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Quick look: Tanner Anderson exceeds expectations in debut start

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The rookie may have earned himself another start.

Kim Klement-USA TODAY Sports

The Oakland A’s tried out a new starter on Monday. Tanner Anderson, acquired last winter in a minor trade, made his first career MLB start, against the first-place Tampa Bay Rays. Let’s take a closer look!

First and foremost, Anderson pitched a good game. He’d posted a 6.26 ERA and 7.27 FIP in Triple-A this year, so expectations were low, but he stepped up and threw a near-quality start against a good team. His final line was: 5⅔ ip, 2 runs, 5 Ks, 2 BB, 3 hits.

In terms of arsenal, Anderson showed four pitches. (Statcast registered one instance of a two-seam fastball, but I’m including it with the sinkers.) Here are the four offerings, their frequency, and their average/max velocity (all data via Statcast):

  • Sinker, 53%, 92.7 avg, 93.9 max
  • Slider, 20%, 84.9 avg, 86.5 max
  • 4-seam, 18%, 92.1 avg, 93.1 max
  • Change, 9%, 87.9 avg, 89.4 max

I’m not great at eyeball scouting the quality of a pitcher’s stuff, but the sinker seemed like a fine enough pitch. He left it up a couple times, incuding once to Austin Meadows to lead off the game, and he was lucky that the resulting drive found a glove instead of a seat. And of course, the homer to Brandon Lowe was left over the plate. But on the other hand, on multiple occasions he showed a willingness to challenge hitters inside with the pitch, resulting in weak contact — in fact, that was the primary way he got weak contact with the sinker.

Here’s a breakdown of each pitch by Swinging Strikes, Called Strikes, Fouls, Weak Contact, and Hard Contact (95+ mph). Not included are ones that were called balls (total of 36 of his 92 pitches).

Pitch # SwStr CaStr Foul Weak Hard
SI 49 5 6 10 5 4
SL 18 3 3 3 1 1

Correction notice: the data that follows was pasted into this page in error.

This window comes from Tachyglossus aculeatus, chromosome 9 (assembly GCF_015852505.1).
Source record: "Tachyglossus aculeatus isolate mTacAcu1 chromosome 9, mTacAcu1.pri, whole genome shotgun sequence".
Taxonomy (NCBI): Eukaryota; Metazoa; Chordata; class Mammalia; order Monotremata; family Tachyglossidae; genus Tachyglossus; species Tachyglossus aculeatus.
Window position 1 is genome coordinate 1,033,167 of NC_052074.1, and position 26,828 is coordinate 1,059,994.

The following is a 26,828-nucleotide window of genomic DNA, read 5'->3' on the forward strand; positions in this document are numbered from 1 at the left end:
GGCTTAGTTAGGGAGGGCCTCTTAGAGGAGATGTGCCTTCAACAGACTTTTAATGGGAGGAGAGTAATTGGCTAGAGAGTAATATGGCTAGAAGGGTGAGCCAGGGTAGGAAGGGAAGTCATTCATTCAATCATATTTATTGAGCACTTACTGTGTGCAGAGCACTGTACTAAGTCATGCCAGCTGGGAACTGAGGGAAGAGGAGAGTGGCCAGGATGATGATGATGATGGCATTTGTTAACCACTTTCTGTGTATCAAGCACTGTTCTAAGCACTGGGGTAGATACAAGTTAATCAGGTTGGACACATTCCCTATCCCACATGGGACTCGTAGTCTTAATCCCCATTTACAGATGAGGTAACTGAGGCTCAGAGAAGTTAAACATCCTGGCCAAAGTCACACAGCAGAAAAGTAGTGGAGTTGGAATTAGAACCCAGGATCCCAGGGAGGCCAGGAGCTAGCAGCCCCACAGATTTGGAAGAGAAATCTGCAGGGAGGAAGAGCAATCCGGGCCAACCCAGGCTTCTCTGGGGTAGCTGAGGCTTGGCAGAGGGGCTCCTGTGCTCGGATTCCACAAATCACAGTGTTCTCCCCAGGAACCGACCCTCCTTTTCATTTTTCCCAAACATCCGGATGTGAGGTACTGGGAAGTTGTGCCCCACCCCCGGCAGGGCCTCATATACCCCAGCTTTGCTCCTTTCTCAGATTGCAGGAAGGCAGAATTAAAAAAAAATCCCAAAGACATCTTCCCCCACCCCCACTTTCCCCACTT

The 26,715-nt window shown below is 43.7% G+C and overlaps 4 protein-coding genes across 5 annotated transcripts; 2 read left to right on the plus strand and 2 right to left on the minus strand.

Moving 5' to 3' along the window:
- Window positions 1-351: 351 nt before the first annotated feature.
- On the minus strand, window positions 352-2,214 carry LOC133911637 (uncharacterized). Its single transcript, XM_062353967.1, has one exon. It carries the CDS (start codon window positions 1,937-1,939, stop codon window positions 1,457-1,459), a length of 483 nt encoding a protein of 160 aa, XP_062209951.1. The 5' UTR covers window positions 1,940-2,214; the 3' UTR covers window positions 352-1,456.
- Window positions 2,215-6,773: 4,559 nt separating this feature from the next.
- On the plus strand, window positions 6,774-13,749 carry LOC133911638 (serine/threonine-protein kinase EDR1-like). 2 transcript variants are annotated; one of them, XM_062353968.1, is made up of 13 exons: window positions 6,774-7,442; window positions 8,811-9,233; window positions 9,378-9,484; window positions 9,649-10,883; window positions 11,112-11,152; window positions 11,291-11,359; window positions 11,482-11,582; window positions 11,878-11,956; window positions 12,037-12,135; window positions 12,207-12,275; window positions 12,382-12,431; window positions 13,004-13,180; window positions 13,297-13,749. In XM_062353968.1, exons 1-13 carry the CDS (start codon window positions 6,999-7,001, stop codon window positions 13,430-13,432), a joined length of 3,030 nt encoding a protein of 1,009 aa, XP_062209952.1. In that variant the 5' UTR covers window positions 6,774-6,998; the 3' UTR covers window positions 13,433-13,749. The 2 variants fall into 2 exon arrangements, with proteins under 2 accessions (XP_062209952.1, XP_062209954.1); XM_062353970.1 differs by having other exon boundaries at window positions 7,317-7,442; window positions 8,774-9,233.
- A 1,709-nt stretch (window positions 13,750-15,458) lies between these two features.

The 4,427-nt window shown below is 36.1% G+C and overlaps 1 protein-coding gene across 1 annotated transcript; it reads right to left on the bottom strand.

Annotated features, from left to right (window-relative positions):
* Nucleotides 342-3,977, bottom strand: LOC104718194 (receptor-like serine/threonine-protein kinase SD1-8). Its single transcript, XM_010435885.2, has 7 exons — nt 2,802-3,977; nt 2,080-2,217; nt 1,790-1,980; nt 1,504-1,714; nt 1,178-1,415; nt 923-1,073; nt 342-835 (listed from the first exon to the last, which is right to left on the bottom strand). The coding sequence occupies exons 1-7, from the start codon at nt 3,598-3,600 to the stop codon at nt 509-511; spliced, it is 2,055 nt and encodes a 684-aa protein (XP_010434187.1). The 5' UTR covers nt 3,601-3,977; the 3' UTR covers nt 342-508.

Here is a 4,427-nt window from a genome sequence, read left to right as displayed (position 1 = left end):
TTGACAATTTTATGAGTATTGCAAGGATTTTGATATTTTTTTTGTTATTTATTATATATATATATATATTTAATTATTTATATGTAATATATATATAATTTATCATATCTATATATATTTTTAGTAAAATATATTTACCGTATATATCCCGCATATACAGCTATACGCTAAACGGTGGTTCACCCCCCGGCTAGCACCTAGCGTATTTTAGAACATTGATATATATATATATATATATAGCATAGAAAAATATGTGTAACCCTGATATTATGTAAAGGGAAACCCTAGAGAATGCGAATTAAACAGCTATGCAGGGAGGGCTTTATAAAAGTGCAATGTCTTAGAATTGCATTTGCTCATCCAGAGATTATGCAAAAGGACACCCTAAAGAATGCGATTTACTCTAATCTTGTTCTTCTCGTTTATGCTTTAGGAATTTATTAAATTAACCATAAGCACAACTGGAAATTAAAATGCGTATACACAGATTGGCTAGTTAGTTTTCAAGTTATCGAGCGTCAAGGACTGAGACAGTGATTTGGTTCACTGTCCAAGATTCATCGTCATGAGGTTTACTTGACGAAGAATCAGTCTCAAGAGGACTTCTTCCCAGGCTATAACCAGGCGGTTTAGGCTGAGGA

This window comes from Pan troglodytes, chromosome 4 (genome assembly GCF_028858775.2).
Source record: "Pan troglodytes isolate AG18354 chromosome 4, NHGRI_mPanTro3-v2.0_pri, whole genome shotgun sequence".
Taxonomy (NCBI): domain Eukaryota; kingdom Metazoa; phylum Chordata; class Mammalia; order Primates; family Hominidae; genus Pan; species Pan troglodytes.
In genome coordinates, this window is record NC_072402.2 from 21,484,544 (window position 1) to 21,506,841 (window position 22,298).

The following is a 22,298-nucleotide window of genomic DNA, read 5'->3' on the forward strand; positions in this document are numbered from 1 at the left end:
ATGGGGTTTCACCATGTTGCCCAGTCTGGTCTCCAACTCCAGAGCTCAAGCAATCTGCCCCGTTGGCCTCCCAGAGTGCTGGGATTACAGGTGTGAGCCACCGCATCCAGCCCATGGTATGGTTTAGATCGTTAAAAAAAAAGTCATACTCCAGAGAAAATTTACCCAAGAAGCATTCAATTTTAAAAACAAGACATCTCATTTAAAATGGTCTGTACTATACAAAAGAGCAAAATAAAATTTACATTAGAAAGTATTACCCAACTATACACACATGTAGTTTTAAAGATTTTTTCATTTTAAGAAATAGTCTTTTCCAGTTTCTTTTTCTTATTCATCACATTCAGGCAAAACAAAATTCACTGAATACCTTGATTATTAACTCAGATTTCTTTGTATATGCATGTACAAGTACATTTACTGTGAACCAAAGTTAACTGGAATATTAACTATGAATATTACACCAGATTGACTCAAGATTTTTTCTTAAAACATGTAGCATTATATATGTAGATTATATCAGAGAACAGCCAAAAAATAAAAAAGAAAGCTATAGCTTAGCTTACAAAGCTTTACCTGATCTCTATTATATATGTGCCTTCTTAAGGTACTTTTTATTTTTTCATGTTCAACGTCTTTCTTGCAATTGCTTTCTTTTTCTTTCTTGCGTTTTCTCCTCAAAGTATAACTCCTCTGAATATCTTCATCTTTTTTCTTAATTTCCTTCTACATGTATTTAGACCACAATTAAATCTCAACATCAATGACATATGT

FF 17 0 4 5 2 0
CH 8 1 0 0 2 0

Here’s a look at the sinker at its very best. This is max velocity, properly sinking down just below the zone. He was facing an aggressive swinger in Avisail Garcia, leading off the inning, ahead in the count 1-2, so this was the time to have him chase a pitcher’s pitch — and even better, he got the whiff instead of the grounder, eliminating the chance of BABIP shenanigans.

A few more assorted thoughts:

  • Assuming that stray two-seamer was really a sinker, four of his five strikeouts came on the sinker, with the exception being a slider to Daniel Robertson.
  • The only called strikeout was the finale of the 13-pitch at-bat to Mike Zunino. It was a borderline call, and while I agree it was a strike I also wouldn’t have complained if it hadn’t been called, but that kind of painting is exactly what he needed to do against a hitter who was fouling off everything. Props to Anderson for staying tough in that at-bat, and never giving in to Zunino, either with something over the plate or with Ball 4. This was one of his most impressive moments of his night, while he was still locked in a scoreless duel with All-Star Charlie Morton.
  • Ji-Man Choi was the batter who most had his number. He hit the ball hard both times against Anderson, 105+ mph each time, which turned out to be two of the three hardest-hit balls against him. That made it an easy call to pull Anderson in the 6th when Choi was coming up, and it worked as Yusmeiro Petit struck him out. (Though Choi got the last laugh, with a dinger off Joakim Soria later on.)
  • The other hard-hit balls were the Lowe homer, the Lowe lineout to 2B (hit hard but a routine out), and the aforementioned Meadows deep-flyout. Worth noting that Choi, Lowe, and Meadows all bat lefty, so righty hitters did absolutely nothing against him.

I don’t have any grand conclusions to offer after one game, just that raw data and a couple quick reactions. We’ll learn more about his stuff as he pitches more, and as more lineups face him. To that point, though, it does appear that we’ll see some more of him, as Susan Slusser of the S.F. Chronicle reported the following: “Doesn’t sound as if the A’s have plans to send out Tanner Anderson today, so he might be sticking around to get another start. Certainly did enough to get another look.”

And why not? Daniel Mengden has struggled to find the zone consistently, and Paul Blackburn got torched in his try last weekend. Let’s see what Anderson can do for an encore at the Coliseum next week, whether against the Mariners (on regular turn) or the Orioles (if they use the Thursday off-day to skip the fifth starter).